Corporate Finance: Risk Management
Sunday, Jan. 3, 2021 10:00 AM - 12:00 PM (EST)
- Chair: Jarrad Harford, University of Washington
Corporate Climate Risk: Measurements and Responses
AbstractThis paper constructs a novel measure of climate risk at the firm level by adopting a textual analysis method. The measure captures the share of conversations on earnings conference calls that center on climate- and weather-related keywords, allowing us not only to construct a total climate risk measure but also to obtain disaggregated climate risk measures, such as those related to long- versus short-run factors, as well as corporate functions affected by climate risk. We analyze the determinants of firm-level climate risk using natural disasters and firm attributes and find that 60% of its variation is due to within-firm variation, and thus it mostly captures idiosyncratic risk at the firm level. We also examine the relation between climate risk and stock price volatility, as well as firm responses to climate risk. The results suggest that firms with higher unexpected climate risk significantly increase their investment while decreasing their employment in subsequent years.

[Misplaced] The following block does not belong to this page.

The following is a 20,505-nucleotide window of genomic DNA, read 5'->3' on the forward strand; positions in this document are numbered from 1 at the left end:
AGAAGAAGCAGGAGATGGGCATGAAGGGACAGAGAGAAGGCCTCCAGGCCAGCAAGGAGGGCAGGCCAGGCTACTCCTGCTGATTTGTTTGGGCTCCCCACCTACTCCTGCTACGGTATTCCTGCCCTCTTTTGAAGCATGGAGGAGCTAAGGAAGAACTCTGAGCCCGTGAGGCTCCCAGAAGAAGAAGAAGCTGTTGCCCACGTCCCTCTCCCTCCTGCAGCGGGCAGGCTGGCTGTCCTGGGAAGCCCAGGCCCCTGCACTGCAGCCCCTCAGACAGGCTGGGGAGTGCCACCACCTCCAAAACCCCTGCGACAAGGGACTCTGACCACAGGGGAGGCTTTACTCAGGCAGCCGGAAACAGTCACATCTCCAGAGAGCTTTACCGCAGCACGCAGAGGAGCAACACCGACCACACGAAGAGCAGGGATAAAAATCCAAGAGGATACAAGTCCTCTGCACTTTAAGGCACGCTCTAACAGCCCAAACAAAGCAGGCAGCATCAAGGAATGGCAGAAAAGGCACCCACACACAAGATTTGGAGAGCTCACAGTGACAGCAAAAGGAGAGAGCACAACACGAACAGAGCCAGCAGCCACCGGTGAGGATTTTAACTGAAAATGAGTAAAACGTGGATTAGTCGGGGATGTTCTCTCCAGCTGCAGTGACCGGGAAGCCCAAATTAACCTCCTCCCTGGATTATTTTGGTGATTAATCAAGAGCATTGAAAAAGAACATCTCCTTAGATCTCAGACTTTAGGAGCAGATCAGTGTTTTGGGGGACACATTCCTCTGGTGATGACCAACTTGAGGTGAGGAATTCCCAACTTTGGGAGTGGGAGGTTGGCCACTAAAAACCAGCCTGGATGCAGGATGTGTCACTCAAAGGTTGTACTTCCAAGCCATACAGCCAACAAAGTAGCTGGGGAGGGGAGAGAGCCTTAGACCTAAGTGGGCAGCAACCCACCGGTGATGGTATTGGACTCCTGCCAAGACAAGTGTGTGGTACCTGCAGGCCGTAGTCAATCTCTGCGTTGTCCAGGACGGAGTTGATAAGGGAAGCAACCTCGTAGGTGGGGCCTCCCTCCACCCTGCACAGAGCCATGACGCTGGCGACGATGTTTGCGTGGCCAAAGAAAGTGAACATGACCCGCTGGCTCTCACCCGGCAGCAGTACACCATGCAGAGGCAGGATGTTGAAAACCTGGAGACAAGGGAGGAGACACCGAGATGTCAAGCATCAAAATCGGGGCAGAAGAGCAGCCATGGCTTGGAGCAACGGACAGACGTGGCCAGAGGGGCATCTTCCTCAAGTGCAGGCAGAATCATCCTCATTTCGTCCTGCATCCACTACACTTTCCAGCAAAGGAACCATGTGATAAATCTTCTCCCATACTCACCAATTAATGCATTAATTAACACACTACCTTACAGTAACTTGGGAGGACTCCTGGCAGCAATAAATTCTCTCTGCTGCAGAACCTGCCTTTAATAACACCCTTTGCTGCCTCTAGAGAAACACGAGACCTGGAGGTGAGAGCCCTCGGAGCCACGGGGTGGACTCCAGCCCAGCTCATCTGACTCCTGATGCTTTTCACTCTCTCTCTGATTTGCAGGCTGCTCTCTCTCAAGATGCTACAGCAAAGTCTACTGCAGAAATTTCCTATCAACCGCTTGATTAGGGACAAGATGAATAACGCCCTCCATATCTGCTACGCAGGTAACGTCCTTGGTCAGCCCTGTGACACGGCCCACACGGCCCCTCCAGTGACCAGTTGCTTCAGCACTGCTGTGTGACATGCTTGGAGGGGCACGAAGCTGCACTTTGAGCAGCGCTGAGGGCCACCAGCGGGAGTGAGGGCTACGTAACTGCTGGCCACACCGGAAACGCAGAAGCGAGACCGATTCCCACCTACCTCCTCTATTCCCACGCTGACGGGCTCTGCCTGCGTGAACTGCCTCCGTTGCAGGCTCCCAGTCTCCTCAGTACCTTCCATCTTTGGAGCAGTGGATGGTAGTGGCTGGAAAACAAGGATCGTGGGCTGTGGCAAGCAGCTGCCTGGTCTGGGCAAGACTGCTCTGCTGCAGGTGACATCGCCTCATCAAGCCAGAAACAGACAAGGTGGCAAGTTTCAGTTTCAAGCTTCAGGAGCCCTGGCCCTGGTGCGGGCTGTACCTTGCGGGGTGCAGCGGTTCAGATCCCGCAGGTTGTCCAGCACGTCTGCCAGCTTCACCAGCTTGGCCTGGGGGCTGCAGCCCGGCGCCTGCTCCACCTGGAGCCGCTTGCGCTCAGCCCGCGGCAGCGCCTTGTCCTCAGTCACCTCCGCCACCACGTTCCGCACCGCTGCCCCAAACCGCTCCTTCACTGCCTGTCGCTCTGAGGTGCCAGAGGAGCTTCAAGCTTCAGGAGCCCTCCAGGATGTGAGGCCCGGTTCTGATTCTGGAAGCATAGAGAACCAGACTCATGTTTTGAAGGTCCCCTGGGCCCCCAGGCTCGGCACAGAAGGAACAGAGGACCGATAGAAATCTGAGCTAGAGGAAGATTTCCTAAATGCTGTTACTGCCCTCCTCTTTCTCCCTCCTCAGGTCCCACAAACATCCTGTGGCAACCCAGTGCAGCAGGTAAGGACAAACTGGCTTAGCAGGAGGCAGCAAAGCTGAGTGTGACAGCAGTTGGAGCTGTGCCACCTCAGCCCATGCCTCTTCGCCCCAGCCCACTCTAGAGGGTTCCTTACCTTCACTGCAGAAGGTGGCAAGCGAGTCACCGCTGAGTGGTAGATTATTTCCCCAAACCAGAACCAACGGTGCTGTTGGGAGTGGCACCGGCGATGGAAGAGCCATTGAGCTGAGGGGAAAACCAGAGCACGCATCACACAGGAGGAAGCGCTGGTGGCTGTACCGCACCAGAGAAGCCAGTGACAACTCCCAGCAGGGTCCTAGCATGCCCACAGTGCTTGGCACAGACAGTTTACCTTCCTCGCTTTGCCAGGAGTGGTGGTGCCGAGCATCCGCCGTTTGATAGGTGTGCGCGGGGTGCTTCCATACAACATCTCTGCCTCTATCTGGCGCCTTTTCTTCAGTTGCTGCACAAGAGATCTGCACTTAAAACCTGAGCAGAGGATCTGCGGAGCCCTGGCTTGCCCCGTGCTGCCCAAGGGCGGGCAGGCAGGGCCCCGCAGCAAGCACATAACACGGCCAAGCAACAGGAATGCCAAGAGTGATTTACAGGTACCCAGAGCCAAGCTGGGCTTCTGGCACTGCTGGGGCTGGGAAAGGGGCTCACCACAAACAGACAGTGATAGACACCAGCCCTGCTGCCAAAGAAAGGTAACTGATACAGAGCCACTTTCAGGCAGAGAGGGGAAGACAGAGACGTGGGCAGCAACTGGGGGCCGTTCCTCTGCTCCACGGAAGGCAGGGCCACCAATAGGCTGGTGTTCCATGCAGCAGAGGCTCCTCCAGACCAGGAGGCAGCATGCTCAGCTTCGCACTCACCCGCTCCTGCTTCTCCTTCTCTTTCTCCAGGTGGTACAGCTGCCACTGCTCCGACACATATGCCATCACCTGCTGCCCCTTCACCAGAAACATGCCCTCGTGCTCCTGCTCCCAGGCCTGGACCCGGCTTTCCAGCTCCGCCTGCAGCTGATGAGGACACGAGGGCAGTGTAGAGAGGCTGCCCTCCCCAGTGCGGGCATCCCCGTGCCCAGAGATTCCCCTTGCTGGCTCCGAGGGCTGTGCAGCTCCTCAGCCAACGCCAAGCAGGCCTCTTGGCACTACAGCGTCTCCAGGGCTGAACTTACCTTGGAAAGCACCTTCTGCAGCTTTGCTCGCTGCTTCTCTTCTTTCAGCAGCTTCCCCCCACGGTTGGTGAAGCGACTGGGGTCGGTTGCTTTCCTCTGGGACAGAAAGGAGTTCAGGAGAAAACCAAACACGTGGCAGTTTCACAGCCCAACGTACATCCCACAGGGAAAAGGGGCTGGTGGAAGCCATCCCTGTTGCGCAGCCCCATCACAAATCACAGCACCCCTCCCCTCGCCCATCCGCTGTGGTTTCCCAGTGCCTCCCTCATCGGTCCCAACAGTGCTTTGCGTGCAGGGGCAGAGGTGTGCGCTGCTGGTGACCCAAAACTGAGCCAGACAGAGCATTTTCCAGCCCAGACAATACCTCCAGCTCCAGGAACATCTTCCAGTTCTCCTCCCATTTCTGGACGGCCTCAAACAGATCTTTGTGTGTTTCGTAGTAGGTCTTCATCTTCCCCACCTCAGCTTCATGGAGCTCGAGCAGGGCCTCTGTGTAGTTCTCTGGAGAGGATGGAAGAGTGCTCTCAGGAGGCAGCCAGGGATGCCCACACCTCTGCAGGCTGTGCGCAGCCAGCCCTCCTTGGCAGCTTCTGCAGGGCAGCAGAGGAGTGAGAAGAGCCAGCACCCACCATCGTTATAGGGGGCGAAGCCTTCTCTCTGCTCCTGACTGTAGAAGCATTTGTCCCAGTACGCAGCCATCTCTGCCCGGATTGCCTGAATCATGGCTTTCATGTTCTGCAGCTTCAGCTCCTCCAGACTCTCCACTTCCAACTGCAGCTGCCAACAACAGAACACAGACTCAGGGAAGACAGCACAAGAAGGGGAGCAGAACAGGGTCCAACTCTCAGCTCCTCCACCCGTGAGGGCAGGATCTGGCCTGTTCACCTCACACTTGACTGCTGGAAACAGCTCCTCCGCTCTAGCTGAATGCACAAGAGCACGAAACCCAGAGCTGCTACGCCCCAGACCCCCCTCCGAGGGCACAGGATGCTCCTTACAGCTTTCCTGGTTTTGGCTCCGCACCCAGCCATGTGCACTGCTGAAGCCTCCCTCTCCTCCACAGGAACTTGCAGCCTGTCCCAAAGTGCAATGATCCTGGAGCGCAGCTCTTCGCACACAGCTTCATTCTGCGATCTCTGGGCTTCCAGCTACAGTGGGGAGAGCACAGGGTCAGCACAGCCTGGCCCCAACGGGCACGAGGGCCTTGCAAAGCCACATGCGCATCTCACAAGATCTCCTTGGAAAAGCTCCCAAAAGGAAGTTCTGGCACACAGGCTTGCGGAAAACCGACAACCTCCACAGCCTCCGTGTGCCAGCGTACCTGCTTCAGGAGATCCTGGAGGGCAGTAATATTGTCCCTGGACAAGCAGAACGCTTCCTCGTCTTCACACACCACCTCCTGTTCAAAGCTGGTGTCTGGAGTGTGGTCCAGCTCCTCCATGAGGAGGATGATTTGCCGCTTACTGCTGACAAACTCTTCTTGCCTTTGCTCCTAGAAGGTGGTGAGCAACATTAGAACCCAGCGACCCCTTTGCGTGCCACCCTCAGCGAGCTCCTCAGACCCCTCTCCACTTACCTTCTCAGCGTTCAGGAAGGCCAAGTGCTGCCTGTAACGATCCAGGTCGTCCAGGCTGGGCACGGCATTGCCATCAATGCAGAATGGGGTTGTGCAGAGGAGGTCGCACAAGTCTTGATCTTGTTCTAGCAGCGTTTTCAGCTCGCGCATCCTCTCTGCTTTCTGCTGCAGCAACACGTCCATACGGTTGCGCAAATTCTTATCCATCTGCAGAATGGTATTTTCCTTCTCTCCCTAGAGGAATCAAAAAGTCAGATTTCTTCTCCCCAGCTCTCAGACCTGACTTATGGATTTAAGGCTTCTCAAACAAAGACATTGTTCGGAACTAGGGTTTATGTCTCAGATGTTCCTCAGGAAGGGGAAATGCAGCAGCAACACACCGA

Hedging, Liquidity, and Productivity
AbstractWe study the effects of liquidity and productivity on corporate hedging decisions using a comprehensive dataset of oil and gas producers. Over a longer sample period than prior literature, we discover that hedging intensity is positively correlated with unrealized hedging gains and output prices, but negatively with operating cash flows. These new empirical patterns together challenge existing risk management models as unrealized hedging gains represent an unexpected shock to internal liquidity, while both operating cash flows and output prices are positively related to productivity. Incorporating procyclical collateral capacity and production-dependent depreciation into existing models can explain our empirical findings.
- G3 - Corporate Finance and Governance